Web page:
These funds, combined with recovery funding by FEMA and the public funding provided by the City of Sulphur and the Calcasieu Parish Police Jury, made the improvements possible.
“At that point, the West Cal Port again was able to serve as a critical operations center in Southwest Louisiana for “brown water” maritime transportation ¯ that means shallow-water barging operations,” Hohensee said. “But our port board of commissioners knew more could be done to serve our existing tenants and attract new tenants.”
At that point, Hohensee cited the quality leadership provided to the facility by the port’s board of commissioners – Brent Clement (president), Matt Vincent (vice president), Tim Dougherty (secretary/treasurer), Wilmer Dugas and Dick Kennison.
“So,” he continued, “just three months after we completed the maintenance dredging of the west barge basin, we applied to the Louisiana DOTD for a second Port Priority Funding grant designed to fund the expansion of the basin by some 800 feet to the west – enough space for an additional 30 barges and potentially new barge-supporting businesses.”
DOTD officials in Baton Rouge recognized the value of the project and in March 2010 recommended to the Louisiana Legislature that it approve a $2.3 million grant for the project. Later that spring, the legislature did approve the grant.
While the grant covers 90 percent of the construction costs, the remaining 10 percent, as well as the costs of engineering and permitting, are the responsibility of the port.
“While I would be remiss if I didn’t say we feel the financial pinch of the project’s costs not covered by the grant,” Hohensee said, “we are confident that the expansion of the barge basin will pay great dividends for the port, its tenants and our community.”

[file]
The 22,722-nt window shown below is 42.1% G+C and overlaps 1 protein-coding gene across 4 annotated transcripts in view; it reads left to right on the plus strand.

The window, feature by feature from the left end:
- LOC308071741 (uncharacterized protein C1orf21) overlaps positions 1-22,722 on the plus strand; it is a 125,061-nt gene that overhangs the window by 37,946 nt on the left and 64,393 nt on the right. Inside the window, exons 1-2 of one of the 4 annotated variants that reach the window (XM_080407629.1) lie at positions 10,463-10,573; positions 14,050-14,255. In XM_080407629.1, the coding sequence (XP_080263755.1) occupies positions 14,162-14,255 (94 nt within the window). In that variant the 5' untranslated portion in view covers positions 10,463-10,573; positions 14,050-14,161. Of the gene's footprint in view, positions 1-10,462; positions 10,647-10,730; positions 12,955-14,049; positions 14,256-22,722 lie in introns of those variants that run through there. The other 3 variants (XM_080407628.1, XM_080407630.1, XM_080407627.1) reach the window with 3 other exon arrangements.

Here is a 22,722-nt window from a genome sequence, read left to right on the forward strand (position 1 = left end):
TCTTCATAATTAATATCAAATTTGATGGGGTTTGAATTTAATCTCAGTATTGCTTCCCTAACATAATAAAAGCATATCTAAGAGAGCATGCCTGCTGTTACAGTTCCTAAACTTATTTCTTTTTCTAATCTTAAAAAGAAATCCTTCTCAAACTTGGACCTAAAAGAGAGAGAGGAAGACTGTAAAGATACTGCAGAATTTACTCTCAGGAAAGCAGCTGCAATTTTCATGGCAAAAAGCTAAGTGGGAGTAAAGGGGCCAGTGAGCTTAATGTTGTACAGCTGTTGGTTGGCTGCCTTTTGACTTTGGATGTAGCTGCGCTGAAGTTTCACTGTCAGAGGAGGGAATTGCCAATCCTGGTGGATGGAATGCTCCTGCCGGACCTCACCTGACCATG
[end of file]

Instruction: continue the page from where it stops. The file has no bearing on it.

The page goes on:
Hohensee noted that the West Cal Port team has been working closely to secure the necessary state and federal permits needed to develop the project without negatively impacting the number of acres of wetlands involved.
“We’ve enjoyed great support from the Louisiana Department of Natural Resources and the U.S. Army Corps of Engineers,” he said.
“In fact, a consortium of representatives from those departments – partnering with DOTD officials – have used the West Cal Port barge basin expansion project as “testing project” to collectively identify opportunities to streamline the permitting processes for Port Priority Funding projects,” he added. “As a result, we are in line to move our port project up the DOTD queue by several years.”
As a result of this project, the port will be able to create more than twice as much wetlands acreage as it will take out of commission and divert the badly needed remaining dredge spoils to a federally approved spoils reception area on the port property.
“It is in our long-range strategic plan to eventually transform the spoils reception area into a valued 40-acre site at an elevation above 11 feet that will be perfect for industrial development,” Hohensee explained. “We are expecting to have the permitting and engineering work completed and to go out for competitive bid on the expansion work sometime in the first quarter of 2011.”
Having a quality and expansive barge basin is spurring other new growth opportunities as well as prospective new tenants continue to show interest in the port.
Shortly after the maintenance dredging project was completed, the West Cal Port attracted F. Miller Construction, a division of Houston-based Orion Marine Group. In November 2009, the company moved its field operations to the port which brought dozens of critical jobs to the port.
Since then, F. Miller Construction has leveraged its waterfront construction operations and landed several significant marine construction projects, the least not being the improvements currently being made to the fenders that support the I-210 columns where the roadway spans the Calcasieu River.
“All sheet and ridged steel needed for the project is being delivered to the West Cal Port where teams of F. Miller Construction contract workers are ‘prepping’ the steel prior to transporting it by barge to the worksite,” Hohensee said. “This project alone has created a flurry of activity never seen before at the port.”
While F. Miller Construction is the port’s newest tenant, Devall Enterprises remains the largest and oldest tenant.
“The Devall family has used the West Cal Port for a large portion of its barge transportation facilitation for nearly all of the company’s 50-plus years of existence,” he said.